The main man among them was Alexandra, the evil and vicious daughter of Hyrcanus II. She interceded with Cleopatra, the queen of Egypt, who brought pressure on Mark Anthony in an effort to put Herod under her control. This constant conspiracy got worse as time progressed. But his craftiness enabled him to maintain his independence from her. Charges were brought against various members of the family.

Within a short time, Herod had executed Hyrcanus II, who was the son of Alexandra Salome who had returned from exile, Hyrcanus’ daughter Alexandra, and her daughter Mariamne I, who was also Herod’s favourite wife, the one whom he deeply and passionately loved. Mariamne had Maccabean blood flowing through her veins and was very beautiful, and Herod’s hopes for establishing a dynasty rested with her and their two sons, Alexander and Aristobulus.

He was paranoid

He was suspicious that Mariamne committed adultery and that her sons would use their Maccabean lineage for political advantage, Herod had them put to death. Herod also had executed Aristobulus III, son of Alexandra and brother of Mariamne soon after he was appointed by Herod to be high priest.

Herod had him drowned at a celebration in Jericho soon after his appointment. At the end of this period, there were no rivals of this cruel and paranoid ruler left.


Herod was successful in flattering himself to the Romans. By sheer force of personality and lack of caution in executing even the close members of his own family, he strengthened his position as the undisputed ruler of Palestine under the permission of the Roman authority.

His building work

The second period of Herod’s life involved the prosperity of his vast building programs. With the aid of the Romans, the territory was extended to what had been unparalleled since the reign of Solomon who died in 931 B.C. His taxation of the people to support his building activity was extensive, but he virtually rebuilt every city in the land, even constructing entire cities from the ground up.

He also built many palaces for himself. Herod undertook great building projects. He constructed Caesarea Maritima, which was a retreat at Masada, and most importantly, began his project to enlarge and make the Jerusalem Temple more beautiful.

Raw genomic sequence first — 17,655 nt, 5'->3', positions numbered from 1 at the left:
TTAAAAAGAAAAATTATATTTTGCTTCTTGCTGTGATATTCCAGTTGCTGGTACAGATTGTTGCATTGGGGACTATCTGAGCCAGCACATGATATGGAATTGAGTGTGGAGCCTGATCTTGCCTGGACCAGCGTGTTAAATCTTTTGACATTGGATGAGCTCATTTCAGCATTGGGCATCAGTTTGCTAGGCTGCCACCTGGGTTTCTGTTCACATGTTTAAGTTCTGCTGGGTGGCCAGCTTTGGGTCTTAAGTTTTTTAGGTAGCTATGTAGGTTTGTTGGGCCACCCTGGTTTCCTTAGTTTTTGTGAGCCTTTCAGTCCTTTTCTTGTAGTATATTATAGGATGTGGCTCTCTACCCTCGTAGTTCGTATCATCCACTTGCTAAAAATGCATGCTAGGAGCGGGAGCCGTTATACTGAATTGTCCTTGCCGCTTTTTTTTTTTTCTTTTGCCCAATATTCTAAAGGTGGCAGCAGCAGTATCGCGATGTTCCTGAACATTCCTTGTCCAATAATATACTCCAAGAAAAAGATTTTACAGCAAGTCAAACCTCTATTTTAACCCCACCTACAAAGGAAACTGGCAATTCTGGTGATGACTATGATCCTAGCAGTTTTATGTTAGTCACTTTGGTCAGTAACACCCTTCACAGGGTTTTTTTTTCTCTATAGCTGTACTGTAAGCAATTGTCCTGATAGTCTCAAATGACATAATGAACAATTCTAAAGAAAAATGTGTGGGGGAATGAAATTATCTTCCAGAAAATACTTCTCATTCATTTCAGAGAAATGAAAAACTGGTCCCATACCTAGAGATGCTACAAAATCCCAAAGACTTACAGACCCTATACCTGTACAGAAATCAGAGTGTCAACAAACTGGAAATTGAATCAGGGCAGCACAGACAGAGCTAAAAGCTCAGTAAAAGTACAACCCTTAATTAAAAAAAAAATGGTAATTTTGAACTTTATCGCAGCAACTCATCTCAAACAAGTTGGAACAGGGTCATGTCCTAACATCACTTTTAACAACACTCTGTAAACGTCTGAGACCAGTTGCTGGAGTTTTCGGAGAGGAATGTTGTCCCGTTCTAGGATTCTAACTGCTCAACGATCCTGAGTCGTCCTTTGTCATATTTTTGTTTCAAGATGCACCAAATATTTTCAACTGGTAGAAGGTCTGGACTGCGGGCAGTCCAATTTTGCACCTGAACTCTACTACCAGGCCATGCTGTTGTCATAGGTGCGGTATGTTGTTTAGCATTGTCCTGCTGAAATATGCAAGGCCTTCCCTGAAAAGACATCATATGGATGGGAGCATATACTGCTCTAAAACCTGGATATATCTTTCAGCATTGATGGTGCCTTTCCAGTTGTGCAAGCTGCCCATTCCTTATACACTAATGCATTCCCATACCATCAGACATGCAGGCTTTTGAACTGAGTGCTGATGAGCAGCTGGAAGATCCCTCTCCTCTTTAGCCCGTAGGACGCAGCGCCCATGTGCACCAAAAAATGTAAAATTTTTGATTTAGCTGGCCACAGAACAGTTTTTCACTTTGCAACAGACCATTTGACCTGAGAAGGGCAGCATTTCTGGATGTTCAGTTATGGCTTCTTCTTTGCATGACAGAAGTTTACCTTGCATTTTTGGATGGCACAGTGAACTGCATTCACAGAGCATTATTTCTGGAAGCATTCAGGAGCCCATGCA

His palace was probably the place where he interrogated and mocked Jesus Luke 23:6-12. The palace was located along the western wall of the upper city to the west of the people’s assembly hall. The palace was surrounded by a 45-foot wall surrounded by ornamental towers at fixed intervals. The palace was renowned for its circular porches, fine gardens, and a banquet hall seating over 100 guests. The palace was destroyed in September of 70 A.D.

Along with Machaerus and Masada, Herodium was one of the last strongholds of Jewish resistance to the Romans, who captured it in A.D. 72. Herodium was used as a supply depot by Simon Bar Kokba, who led a major but unsuccessful revolt against Rome between A.D. 132-135.

It was not long before the four-hundred-year-old Temple of Zerubbabel was colourless in contrast to the magnificence of his new palaces and structures in Jerusalem.

In the year 19 B.C., he embarked on an extensive remodelling of the Temple, which captured the imagination of the world of that day. It was commonly said that if one had not seen Herod’s Temple, he had never have seen a truly beautiful building. John 2:19-20.

His last days. It was from the years 13-4 B.C. that his domestic troubles intensified and preoccupied him. Antipater, his firstborn son, and Salome, his sister, continually disturbed the household and brought accusations against Alexander and Aristobulus, the sons of Herod and Mariamne.

And it got to the stage where the charges of treason could not be ignored. Herod brought charges against them before the Emperor in the year 12 B.C. Herod finally gave the order, and in 7 B.C. they were carried to Sebaste which is in Samaria and strangled.

Antipater continued to be a determining thorn in Herod’s side. On his deathbed, Herod gave the orders to execute Antipater, fearing that he would take the throne even before Herod himself died.

Just five days before Herod died, he executed Antipater, whom he earlier had designated as his heir. As the end drew near, Herod ordered prominent Jews from every part of the nation to appear in Jerusalem.

When they arrived, he had them imprisoned, and left orders that they are killed the moment he died. Herod knew that only in this way could he ensure national mourning rather than joy. Matthew 2 / Luke 1:5.

Herod’s death

After a troubled reign of thirty-seven years, Herod died at Jericho in 4 B.C. He was seventy years old, a man racked with ill health and mental decline, now thought by some to be a form of progressive arrogance. According to the common chronology, in the year in which Jesus was born. He had reigned for 37 years since his confirmation by the Senate and 34 years since his capture of Jerusalem.

Herod’s last will and testament

Herod had several wills. His final one designated Archelaus to succeed him as king of Judea Matthew 2:22, another son Antipas to be governor of Galilee and Perea, and another son Philip as governor of the North-eastern Districts.

The Romans banished Archelaus after a ten-year rule, and the kingdom was then changed into an Imperial Province of the Roman Empire with Coponius as the first procurator.

After his death, his kingdom was divided among three of his sons. Of these, Philip had the land east of Jordan, between Caesarea Philippi and Bethabara. Antipas had Galilee and Perea, while Archelaus had Judea and Samaria.